Moreover, as plaintiff admits in his affidavit, it was not the form of the Pendulum Plan in general that ran afoul of IRS regulations, but rather the operation of plaintiff's particular plan that used life insurance as a tax shelter “in amounts that greatly exceeded both IRS imposed limits and the terms of the plan document prepared by Bryan Cave and approved by the IRS.” As it was the operation of plaintiff's particular plan that caused the problems with the IRS, this is essentially a private dispute among the parties relating to advice that plaintiff received and his particular plan structure, rather than conduct affecting the consuming public at large (id; see also Flax v. Lincoln Natl. Life Ins Co., 54 AD3d 992, 995  ).
II. Unjust Enrichment
The allegations do not support the claims for unjust enrichment against Bryan Cave and Smith and Hartstein. Whatever benefits they may have received were too attenuated from the conduct alleged and from their relationships with plaintiff (see Sperry v. Crompton Corp., 8 NY3d 204, 216  ). The claim is also not viable as against Bankers, and Thornhill as Banker's agent 1 , because the express terms of plaintiff's valid insurance contracts govern Bankers' obligations to plaintiff (see Goldman v. Metropolitan Life Ins. Co., 5 NY3d 561, 572  ).
III. Legal Malpractice
The motion court should have dismissed the legal malpractice claims against Bryan Cave and Smith because no attorney-client relationship existed in 2002. The motion court was correct that the tax opinion letter was insufficient to support an attorney-client relationship, considering the letter stated it was for ECI solely and contained disclaimers cautioning readers to procure tax advice tailored to their specific plan. The motion court was also correct that the limited power of attorney was insufficient to show an attorney-client relationship as that document could also have authorized nonattorneys to act on behalf of plaintiff. The limited power of attorney only authorized Bryan Cave to represent “Robert A. Dennenberg, a Sole Proprietorship Defined Benefit Pension Plan” before the IRS and only for “Form 5307,” which was the application submitted to the IRS for it to determine whether to approve the Plan. Plaintiff does not contend that Bryan Cave was negligent in submitting the Form 5307.
However, the motion court improperly relied on plaintiff's entirely conclusory allegations that plaintiff retained the services of Bryan Cave in 2001 to support the legal malpractice claim. Plaintiff points to no communications with Bryan Cave for legal advice about implementation of the Plan. Plaintiff offers no objective facts or actions to show the existence of an attorney-client relationship or the parties' mutual agreement that Bryan Cave would perform ongoing legal services for plaintiff.
In a last ditch attempt to hold Bryan Cave responsible, plaintiff claims Bryan Cave was negligent in defending him during his 2004 audit before the IRS, until October 25, 2005 when plaintiff retained new counsel. However, plaintiff points to no damage relating to Bryan Cave's alleged negligence during the audit period (see Dweck v. Oppenheimer & Co., Inc., 30 AD3d 163  ). Rather, according to plaintiff's allegations, all of plaintiff's injury stems from the implementation of the Plan, not from any actions the attorneys took during the audit period. Accordingly, the court should have dismissed the cause of action for legal malpractice.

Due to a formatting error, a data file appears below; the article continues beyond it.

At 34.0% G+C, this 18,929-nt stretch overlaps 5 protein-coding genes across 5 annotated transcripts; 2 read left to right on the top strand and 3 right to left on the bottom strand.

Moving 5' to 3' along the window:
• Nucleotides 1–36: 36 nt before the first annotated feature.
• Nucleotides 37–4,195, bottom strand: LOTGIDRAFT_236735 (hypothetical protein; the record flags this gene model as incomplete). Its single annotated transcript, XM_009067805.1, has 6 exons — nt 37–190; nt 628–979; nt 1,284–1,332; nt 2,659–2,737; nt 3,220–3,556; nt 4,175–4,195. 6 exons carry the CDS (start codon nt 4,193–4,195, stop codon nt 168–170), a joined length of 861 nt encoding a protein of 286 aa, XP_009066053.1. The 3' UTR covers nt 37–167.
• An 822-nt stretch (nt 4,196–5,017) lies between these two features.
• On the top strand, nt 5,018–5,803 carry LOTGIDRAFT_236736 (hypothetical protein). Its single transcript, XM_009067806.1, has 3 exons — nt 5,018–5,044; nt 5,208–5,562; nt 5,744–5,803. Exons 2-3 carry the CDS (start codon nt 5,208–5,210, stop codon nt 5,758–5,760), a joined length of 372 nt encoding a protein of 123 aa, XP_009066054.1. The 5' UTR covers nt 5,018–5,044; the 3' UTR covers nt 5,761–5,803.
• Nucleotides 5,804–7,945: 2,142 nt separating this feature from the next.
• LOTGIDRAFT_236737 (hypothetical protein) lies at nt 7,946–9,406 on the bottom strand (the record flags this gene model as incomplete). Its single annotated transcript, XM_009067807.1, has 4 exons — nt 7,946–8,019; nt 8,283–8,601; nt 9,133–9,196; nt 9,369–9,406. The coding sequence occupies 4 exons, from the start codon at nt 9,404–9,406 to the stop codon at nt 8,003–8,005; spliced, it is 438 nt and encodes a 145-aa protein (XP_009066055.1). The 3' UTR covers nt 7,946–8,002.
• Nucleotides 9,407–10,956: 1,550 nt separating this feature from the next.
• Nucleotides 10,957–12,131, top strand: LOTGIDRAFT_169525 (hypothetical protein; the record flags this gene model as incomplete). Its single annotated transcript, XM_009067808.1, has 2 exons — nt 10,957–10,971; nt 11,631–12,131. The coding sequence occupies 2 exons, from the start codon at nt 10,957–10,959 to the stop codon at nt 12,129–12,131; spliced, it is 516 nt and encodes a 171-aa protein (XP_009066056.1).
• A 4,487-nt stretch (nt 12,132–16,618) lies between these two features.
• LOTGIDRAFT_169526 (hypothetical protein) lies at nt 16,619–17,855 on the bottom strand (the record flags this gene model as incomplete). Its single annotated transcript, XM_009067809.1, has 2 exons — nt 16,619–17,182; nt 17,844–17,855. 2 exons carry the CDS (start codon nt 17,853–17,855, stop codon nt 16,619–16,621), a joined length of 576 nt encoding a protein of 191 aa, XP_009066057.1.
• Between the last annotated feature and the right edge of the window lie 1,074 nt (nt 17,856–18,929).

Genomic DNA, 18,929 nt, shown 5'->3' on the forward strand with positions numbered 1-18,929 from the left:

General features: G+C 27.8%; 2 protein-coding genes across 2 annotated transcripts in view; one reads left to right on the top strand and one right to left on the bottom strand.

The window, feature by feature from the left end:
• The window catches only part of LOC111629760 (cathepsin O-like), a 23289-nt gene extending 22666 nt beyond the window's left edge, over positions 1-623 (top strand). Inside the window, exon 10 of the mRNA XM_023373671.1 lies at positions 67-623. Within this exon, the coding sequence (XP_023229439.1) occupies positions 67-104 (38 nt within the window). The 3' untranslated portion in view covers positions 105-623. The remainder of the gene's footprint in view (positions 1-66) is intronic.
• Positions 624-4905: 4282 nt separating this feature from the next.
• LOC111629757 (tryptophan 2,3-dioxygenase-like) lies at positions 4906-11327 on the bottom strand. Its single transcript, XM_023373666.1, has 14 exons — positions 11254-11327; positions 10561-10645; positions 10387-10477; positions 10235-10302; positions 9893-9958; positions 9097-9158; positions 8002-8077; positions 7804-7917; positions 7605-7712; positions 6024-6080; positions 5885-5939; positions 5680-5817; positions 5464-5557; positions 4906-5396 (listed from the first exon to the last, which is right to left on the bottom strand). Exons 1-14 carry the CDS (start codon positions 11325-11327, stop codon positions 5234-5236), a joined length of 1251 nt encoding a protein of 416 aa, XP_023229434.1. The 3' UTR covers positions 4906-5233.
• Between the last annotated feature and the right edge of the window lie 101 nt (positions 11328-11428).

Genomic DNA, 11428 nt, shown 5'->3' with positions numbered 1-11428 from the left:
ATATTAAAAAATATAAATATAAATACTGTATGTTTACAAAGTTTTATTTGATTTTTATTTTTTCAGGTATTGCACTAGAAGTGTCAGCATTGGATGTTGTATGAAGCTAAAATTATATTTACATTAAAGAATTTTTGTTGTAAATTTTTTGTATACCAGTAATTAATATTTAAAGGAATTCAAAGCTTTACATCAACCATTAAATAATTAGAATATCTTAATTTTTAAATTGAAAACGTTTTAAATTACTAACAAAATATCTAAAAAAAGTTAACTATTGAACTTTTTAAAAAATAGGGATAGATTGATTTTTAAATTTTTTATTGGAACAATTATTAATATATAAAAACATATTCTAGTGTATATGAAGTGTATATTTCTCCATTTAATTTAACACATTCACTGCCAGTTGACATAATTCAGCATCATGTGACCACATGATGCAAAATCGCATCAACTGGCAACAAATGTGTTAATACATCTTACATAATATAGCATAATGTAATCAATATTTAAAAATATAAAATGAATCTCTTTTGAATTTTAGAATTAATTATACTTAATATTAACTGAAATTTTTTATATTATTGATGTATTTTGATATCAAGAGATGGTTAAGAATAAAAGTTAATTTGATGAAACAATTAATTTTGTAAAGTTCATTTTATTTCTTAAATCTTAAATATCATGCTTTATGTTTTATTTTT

IV. Punitive Damages
The motion court should have stricken plaintiff's demand for punitive damages. The complaint lacks the requisite allegations of egregious conduct or moral turpitude necessary to support punitive damages (see New York Univ. v. Continental Ins. Co., 87 N.Y.2d at 316; Bothmer v Schooler, Weinstein, Minsky & Lester, 266 A.D.2d 154  ).
Accordingly, the order of Supreme Court, New York County (Walter B. Tolub, J.), entered February 21, 2008, that, to the extent appealed from, as limited by the briefs, denied the motion of the Bryan Cave defendants to dismiss the legal malpractice cause of action, denied the motions of appellants to dismiss the General Business Law § 349 and § 350 causes of action, and denied the motions of the Bryan Cave defendants, the Hartstein defendants, Bankers Life and the Thornhill defendants to dismiss the unjust enrichment causes of action, should be reversed, on the law, and the motions to dismiss granted. The Clerk is directed to enter judgment dismissing the complaint as against the Bryan Cave defendants, the Hartstein defendants, Bankers Life and the Thornhill defendants. Plaintiff's appeal from the above order should be dismissed, without costs, as abandoned.
THIS CONSTITUTES THE DECISION AND ORDER
OF THE SUPREME COURT, APPELLATE DIVISION, FIRST DEPARTMENT.
FN1. Plaintiff does not contest Thornhill's argument that, because plaintiff has alleged Thornhill was Banker's agent, Banker's contract with plaintiff obviates plaintiff's unjust enrichment claim against Thornhill as well.. FN1. Plaintiff does not contest Thornhill's argument that, because plaintiff has alleged Thornhill was Banker's agent, Banker's contract with plaintiff obviates plaintiff's unjust enrichment claim against Thornhill as well.